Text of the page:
FIG. 5A illustrates a multi-plane erase method for use in a conventional flash memory device.

FIG. 5B illustrates a multi-plane erase method for use in a flash memory device according to an example embodiment.

FIG. 6 illustrates an address structure for multi-plane programming in a flash memory device according to an example embodiment.

DETAILED DESCRIPTION OF EXAMPLE EMBODIMENTS

Detailed example embodiments are disclosed herein. However, specific structural and functional details disclosed herein are merely representative for purposes of describing example embodiments. Example embodiments may, however, be embodied in many alternate forms and should not be construed as limited to only the embodiments set forth herein.

Accordingly, while example embodiments are capable of various modifications and alternative forms, embodiments thereof are shown by way of example in the drawings and will herein be described in detail. It should be understood, however, that there is no intent to limit example embodiments to the particular forms disclosed, but to the contrary, example embodiments are to cover all modifications, equivalents, and alternatives falling within the scope of example embodiments. Like numbers refer to like elements throughout the description of the figures.

It will be understood that, although the terms first, second, etc. may be used herein to describe various elements, these elements should not be limited by these terms. These terms are only used to distinguish one element from another. For example, a first element could be termed a second element, and, similarly, a second element could be termed a first element, without departing from the scope of example embodiments. As used herein, the term “and/or” includes any and all combinations of one or more of the associated listed items.

It will be understood that when an element is referred to as being “connected” or “coupled” to another element, it may be directly connected or coupled to the other element or intervening elements may be present. In contrast, when an element is referred to as being “directly connected” or “directly coupled” to another element, there are no intervening elements present. Other words used to describe the relationship between elements should be interpreted in a like fashion (e.g., “between” versus “directly between”, “adjacent” versus “directly adjacent”, etc.).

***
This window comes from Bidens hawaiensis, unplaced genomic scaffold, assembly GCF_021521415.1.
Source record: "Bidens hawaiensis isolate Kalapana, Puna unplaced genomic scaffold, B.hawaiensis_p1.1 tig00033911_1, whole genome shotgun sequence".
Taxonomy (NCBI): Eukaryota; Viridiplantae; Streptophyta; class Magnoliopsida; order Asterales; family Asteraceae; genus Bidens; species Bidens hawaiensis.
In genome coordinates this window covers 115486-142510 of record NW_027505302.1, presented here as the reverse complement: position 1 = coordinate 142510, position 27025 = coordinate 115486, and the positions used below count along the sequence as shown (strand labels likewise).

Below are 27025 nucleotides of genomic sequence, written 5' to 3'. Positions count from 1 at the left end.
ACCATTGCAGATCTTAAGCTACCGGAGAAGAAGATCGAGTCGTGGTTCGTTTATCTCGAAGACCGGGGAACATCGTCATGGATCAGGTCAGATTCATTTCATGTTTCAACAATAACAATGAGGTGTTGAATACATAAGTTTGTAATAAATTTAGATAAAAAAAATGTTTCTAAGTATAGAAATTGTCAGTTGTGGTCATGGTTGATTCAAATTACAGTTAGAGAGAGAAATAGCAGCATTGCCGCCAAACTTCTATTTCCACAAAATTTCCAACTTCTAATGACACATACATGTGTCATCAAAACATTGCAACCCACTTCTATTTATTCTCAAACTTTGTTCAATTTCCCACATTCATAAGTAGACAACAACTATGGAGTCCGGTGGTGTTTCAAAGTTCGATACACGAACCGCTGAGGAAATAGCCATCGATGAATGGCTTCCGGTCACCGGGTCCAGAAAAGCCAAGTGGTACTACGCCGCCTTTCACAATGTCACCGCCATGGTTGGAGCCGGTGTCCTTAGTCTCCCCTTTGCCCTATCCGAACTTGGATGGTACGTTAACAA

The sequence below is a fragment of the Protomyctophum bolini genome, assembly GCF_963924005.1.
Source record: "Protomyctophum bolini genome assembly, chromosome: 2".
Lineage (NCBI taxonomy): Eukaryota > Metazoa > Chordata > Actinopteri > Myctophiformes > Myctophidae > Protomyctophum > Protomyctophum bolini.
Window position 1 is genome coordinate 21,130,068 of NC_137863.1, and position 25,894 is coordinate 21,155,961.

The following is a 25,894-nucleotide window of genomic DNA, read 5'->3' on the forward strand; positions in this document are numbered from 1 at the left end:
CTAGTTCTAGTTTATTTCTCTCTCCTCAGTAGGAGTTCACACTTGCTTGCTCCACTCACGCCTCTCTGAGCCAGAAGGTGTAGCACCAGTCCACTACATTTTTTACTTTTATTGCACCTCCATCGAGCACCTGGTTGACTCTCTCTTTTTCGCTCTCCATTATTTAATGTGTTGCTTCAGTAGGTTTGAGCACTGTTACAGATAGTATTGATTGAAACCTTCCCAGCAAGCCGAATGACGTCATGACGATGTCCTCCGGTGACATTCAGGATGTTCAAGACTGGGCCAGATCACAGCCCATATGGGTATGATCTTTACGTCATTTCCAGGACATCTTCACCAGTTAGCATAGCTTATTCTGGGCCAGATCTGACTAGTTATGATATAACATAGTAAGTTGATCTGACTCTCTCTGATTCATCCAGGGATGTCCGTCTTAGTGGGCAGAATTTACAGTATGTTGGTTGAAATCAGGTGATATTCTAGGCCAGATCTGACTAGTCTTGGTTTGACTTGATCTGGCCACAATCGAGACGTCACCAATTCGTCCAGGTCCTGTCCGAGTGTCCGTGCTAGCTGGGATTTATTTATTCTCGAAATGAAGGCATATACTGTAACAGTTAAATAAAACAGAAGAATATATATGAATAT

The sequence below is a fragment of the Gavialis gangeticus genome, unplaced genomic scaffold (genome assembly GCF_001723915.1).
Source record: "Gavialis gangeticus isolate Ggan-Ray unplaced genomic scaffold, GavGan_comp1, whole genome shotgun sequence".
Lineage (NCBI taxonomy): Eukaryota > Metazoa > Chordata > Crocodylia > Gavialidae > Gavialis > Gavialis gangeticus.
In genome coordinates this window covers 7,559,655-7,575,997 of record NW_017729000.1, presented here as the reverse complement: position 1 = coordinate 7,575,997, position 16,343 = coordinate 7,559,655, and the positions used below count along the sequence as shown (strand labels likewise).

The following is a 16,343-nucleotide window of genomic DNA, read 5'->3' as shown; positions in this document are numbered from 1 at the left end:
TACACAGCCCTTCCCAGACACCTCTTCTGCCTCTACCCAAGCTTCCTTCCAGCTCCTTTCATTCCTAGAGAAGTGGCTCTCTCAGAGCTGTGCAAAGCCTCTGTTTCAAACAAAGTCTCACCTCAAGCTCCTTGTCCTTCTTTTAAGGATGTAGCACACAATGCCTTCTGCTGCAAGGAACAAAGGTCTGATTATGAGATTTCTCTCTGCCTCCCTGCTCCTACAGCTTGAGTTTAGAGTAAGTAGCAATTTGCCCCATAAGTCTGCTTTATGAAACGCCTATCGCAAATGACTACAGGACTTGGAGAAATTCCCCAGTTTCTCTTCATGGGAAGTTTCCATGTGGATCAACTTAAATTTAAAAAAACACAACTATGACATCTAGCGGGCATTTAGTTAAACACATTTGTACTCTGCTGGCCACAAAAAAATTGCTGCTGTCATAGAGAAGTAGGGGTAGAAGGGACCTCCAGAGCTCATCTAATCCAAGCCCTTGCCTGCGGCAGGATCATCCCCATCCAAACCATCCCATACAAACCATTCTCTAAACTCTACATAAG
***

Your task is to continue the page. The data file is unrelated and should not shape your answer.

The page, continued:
The terminology used herein is for the purpose of describing particular embodiments only and is not intended to be limiting of example embodiments. As used herein, the singular forms “a”, “an” and “the” are intended to include the plural forms as well, unless the context clearly indicates otherwise. It will be further understood that the terms “comprises”, “comprising,”, “includes” and/or “including”, when used herein, specify the presence of stated features, integers, steps, operations, elements, and/or components, but do not preclude the presence or addition of one or more other features, integers, steps, operations, elements, components, and/or groups thereof.

It should also be noted that in some alternative implementations, the functions/acts noted may occur out of the order noted in the figures. For example, two figures shown in succession may in fact be executed substantially concurrently or may sometimes be executed in the reverse order, depending upon the functionality/acts involved.

FIG. 3 is a block diagram of a flash memory device 100 according to an example embodiment. Referring to FIG. 3, the flash memory device 100 may include a memory cell array, an address controller 140, and/or a decoder 160. The flash memory device 100 may be a NAND type flash memory device, for example. The memory cell array may be divided into two planes 122 and 124.

The flash memory device 100 may have a structure similar to either of those illustrated in FIGS. 1A and 2A. For example, the flash memory device 100 may include 2048 blocks each having a size of 128 KB as illustrated in FIG. 1A, or 1024 blocks each having a size of 256 KB as illustrated in FIG. 2A. As described above, two neighboring blocks illustrated in FIG. 1A may be respectively located in two planes, and each of the blocks illustrated in FIG. 2A may correspond to two combined blocks respectively located in different planes.

Hereinafter, the block size of the blocks illustrated in FIG. 1A may be referred to as a first block size, and the block size of the blocks illustrated in FIG. 2A may be referred to as a second block size. In addition, blocks located in different planes and having the first block size may be referred to as a 1-plane block, and a block corresponding to two combined 1-plane blocks with the second block size may be referred to as a 2-plane block.